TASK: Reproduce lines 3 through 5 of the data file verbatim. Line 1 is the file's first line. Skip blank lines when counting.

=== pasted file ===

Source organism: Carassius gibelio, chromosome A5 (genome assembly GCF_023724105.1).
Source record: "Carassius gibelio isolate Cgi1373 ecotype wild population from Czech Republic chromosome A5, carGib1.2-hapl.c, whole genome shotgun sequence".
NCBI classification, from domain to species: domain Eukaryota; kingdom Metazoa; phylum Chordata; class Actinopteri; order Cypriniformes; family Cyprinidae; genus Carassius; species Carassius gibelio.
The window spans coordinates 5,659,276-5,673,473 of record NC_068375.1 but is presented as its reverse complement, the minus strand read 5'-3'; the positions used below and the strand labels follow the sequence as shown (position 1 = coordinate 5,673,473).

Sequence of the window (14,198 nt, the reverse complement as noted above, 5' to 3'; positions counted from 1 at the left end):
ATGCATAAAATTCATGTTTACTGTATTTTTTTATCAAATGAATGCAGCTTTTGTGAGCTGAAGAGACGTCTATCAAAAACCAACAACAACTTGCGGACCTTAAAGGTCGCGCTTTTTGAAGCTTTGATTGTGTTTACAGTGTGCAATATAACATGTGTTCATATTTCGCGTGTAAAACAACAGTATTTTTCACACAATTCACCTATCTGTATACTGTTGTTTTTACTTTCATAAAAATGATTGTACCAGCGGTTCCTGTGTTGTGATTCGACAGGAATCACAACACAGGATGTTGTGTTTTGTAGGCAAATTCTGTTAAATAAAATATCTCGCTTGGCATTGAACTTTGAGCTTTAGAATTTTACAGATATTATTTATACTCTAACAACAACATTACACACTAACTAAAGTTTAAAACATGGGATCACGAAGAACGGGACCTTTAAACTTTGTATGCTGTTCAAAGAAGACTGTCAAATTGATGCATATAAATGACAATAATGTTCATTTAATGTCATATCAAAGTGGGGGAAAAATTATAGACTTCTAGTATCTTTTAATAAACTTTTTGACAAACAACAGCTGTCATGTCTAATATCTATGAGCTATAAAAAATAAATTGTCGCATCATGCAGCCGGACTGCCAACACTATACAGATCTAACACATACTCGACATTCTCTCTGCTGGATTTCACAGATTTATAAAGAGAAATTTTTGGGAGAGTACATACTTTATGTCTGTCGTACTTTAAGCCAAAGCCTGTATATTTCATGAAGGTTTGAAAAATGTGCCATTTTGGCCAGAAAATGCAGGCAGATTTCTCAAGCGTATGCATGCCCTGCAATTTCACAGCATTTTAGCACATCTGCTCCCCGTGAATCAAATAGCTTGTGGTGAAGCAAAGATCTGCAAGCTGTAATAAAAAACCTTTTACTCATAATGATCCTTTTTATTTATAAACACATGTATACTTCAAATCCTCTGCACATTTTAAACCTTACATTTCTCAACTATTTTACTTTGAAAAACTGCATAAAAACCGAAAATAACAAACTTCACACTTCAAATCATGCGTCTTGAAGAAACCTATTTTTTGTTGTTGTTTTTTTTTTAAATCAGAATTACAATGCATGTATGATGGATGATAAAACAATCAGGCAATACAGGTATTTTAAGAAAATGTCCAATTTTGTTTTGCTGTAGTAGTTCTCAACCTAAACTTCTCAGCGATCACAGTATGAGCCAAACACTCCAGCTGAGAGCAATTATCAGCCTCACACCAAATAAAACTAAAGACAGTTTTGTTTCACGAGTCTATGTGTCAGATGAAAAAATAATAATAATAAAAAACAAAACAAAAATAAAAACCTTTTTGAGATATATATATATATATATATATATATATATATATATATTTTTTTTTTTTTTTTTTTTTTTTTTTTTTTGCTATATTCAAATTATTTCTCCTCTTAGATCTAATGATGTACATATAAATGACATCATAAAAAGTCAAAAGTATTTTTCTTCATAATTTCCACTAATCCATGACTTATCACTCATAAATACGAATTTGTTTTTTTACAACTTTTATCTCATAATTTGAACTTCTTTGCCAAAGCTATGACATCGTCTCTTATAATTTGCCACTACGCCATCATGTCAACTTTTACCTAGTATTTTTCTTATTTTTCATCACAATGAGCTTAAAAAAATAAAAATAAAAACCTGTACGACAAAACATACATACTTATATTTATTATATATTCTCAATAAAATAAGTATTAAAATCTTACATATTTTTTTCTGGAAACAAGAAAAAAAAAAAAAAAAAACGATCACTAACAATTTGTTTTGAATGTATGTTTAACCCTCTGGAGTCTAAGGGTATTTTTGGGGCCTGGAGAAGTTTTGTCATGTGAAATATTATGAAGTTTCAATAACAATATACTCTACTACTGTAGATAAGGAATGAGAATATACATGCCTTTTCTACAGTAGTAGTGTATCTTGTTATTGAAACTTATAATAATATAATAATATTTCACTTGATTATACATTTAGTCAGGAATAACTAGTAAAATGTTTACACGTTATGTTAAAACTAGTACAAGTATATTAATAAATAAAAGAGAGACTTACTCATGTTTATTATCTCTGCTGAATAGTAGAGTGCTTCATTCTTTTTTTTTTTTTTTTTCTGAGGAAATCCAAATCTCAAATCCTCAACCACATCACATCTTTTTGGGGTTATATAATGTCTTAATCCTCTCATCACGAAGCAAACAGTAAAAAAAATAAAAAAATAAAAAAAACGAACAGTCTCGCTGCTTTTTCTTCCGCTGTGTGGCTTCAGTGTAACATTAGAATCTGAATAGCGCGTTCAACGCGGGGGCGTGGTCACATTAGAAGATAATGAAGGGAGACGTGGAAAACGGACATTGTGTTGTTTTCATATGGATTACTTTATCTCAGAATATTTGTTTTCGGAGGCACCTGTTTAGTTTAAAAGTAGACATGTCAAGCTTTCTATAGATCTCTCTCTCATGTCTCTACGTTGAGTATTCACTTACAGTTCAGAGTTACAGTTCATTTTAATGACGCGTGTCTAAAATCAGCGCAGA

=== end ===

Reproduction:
NCBI classification, from domain to species: domain Eukaryota; kingdom Metazoa; phylum Chordata; class Actinopteri; order Cypriniformes; family Cyprinidae; genus Carassius; species Carassius gibelio.
The window spans coordinates 5,659,276-5,673,473 of record NC_068375.1 but is presented as its reverse complement, the minus strand read 5'-3'; the positions used below and the strand labels follow the sequence as shown (position 1 = coordinate 5,673,473).

Sequence of the window (14,198 nt, the reverse complement as noted above, 5' to 3'; positions counted from 1 at the left end):